Solving compliment inequality

Decades ago, cough, I went on a summer camp with loads of other people. At the end of the week, we were each given a sheet of paper, told to write our name on the top and then pass it to the person on our right. Everyone had to write something nice about everyone else when their sheet arrived. When we got our own sheets back, we could read all the nice things the other people had said about you after hanging around you for a week. It felt rewarding and was a simple but effective demonstration that being nice makes you feel nice. (So does blowing zillions of zombies to bits in a computer game, but let’s ignore that for now.)

With the many social networking sites now, it’s easy to send someone a nice message. Most of us occasionally do. My first question is: since we all know we like to receive kind words and compliments, and we know that everyone else does too, why don’t we do it more?

Someone realised that you could make an app for that and out came Kindr. I understand some of the problems in doing that. Do you have a fixed set to pick from? Do you let people write their own? Should it be anonymous or true ID? How do you prevent bullying? How do you make it pay for itself? Should it be standalone or link into other social media as a plugin? Well, the Kindr people actually got on with it and did it. Maybe it is still early days but I only found Kindr when I did a search for its functionality on Google. It hasn’t yet become the next Facebook, but it was a good idea and I hope it succeeds and grows and gets noticed more and a nice warm waves of niceness floods over society now and then. We need more kindness and love.

On the other hand, maybe it just wasn’t needed. It was already easy to be nice in many ways via existing media. I think the answer lies in basic human nature. We like hearing nice things about us much the same way as we like eating chocolate or ice cream. At first it is wonderful, but it soon makes us sick if we keep doing it. If so, then it is like appetite. Once satisfied, more is less. It is great to receive an occasional pleasant comment. After a while the extra reward levels off and eventually it can even become embarrassing or irritating. Like being kissed – once is great, two is quite sufficient, three is getting continental, please stop. Stroke a cat and it purrs. Keep stroking it and your hand will be full of holes. It isn’t healthy for the recipient to be praised too much either. Look at the ego disaster areas that feature so often on reality TV that have been told they’re wonderful 24/7 and believe it in spite of being as plain as the Serengeti.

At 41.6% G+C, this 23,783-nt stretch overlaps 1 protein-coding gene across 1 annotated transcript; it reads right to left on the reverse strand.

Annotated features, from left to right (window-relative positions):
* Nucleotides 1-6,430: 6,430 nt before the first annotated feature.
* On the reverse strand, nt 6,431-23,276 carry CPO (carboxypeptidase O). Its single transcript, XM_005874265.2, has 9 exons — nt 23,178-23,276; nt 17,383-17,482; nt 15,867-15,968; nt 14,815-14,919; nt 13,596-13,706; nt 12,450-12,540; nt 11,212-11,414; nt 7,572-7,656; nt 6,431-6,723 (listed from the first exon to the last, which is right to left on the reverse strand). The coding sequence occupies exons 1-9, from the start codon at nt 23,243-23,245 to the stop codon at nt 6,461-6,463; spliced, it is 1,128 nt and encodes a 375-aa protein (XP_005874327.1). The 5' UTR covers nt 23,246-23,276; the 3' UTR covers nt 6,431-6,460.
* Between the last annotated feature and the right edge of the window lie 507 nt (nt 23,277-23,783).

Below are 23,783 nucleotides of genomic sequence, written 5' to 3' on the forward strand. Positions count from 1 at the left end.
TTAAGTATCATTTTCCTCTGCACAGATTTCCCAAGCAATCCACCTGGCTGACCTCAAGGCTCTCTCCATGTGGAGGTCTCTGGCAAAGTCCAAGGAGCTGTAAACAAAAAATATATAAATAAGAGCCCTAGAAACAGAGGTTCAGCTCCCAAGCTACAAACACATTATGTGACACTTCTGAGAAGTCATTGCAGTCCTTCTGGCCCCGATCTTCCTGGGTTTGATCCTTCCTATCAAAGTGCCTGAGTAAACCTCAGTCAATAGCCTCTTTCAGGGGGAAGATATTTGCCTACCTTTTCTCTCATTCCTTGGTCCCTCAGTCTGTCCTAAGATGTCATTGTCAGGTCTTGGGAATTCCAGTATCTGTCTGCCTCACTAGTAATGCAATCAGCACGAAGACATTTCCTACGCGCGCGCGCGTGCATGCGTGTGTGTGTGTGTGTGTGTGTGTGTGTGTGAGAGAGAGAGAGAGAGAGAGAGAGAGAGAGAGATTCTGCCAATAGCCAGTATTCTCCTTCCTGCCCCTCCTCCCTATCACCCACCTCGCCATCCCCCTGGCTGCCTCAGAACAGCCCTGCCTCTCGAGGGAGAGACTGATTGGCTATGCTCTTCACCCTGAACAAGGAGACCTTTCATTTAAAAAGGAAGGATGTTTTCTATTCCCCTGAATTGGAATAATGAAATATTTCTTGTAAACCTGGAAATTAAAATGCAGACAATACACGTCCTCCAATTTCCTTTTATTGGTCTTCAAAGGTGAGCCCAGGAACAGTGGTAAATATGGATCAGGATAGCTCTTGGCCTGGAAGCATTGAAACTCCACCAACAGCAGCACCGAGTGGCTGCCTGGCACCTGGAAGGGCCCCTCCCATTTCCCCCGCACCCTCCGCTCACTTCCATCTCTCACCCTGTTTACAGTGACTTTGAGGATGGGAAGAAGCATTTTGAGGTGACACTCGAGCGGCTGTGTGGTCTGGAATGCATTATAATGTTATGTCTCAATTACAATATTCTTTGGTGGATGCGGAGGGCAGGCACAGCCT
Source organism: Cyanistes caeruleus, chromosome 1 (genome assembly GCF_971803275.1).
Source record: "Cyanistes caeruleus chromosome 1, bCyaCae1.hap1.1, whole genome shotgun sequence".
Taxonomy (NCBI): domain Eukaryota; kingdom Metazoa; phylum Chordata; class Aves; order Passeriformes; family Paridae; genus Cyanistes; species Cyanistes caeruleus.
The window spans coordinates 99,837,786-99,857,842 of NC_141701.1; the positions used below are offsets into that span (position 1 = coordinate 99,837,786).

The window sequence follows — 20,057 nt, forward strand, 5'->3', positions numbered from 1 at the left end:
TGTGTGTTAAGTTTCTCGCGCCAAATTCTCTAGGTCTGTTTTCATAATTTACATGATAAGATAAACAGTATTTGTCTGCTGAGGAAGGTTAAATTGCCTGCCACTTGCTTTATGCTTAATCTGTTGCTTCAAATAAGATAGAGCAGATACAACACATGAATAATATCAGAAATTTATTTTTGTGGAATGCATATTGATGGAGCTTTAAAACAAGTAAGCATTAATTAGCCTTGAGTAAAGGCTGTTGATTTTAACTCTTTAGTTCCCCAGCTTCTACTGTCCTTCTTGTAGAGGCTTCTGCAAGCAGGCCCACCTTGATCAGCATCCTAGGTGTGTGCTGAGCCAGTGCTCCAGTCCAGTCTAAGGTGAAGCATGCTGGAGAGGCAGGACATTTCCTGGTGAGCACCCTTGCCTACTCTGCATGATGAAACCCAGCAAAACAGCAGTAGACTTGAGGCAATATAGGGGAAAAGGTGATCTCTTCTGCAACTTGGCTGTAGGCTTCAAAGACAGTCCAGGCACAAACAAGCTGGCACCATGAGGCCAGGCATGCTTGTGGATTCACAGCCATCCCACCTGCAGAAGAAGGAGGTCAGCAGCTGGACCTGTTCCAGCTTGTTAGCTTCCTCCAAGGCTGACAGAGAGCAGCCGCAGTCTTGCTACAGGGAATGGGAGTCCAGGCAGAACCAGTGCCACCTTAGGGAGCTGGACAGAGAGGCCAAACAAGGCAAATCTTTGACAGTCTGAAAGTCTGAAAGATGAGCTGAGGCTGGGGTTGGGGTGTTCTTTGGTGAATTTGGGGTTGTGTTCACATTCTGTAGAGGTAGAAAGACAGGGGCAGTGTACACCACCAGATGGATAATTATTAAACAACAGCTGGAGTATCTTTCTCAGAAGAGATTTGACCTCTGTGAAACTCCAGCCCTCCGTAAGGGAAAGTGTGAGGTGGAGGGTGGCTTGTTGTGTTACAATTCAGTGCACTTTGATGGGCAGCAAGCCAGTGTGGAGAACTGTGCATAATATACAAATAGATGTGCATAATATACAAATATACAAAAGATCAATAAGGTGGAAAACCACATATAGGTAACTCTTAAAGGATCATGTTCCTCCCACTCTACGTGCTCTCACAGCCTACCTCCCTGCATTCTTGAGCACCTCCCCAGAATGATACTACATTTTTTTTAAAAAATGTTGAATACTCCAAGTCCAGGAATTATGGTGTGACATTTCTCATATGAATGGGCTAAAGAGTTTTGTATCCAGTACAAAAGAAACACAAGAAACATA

I think most people intuitively know just how much is right. We compliment each other when something really deserves it, and then it feels good to both the receiver and the giver. If we do it all the time, it doesn’t. A few people go too far, a few don’t go far enough. I suspect most people could cope with a little more before it is too much but I don’t think we are too far off overall.

Maybe, like wealth, it isn’t the total volume that’s a problem, the real problem is distribution. That’s my point in this blog. Some people get a lot of praise all the time, some rarely get a kind word from anyone. It doesn’t cost anything or take long to say something nice, so we each have it in our power to fix that.

So next time you see someone who doesn’t look like life has treated them very well recently, make sure to give them a generous dose of appreciation. If they smile, you’ll feel better too.

 

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One response to “Solving compliment inequality

  1. Pingback: The future of loneliness | The more accurate guide to the future

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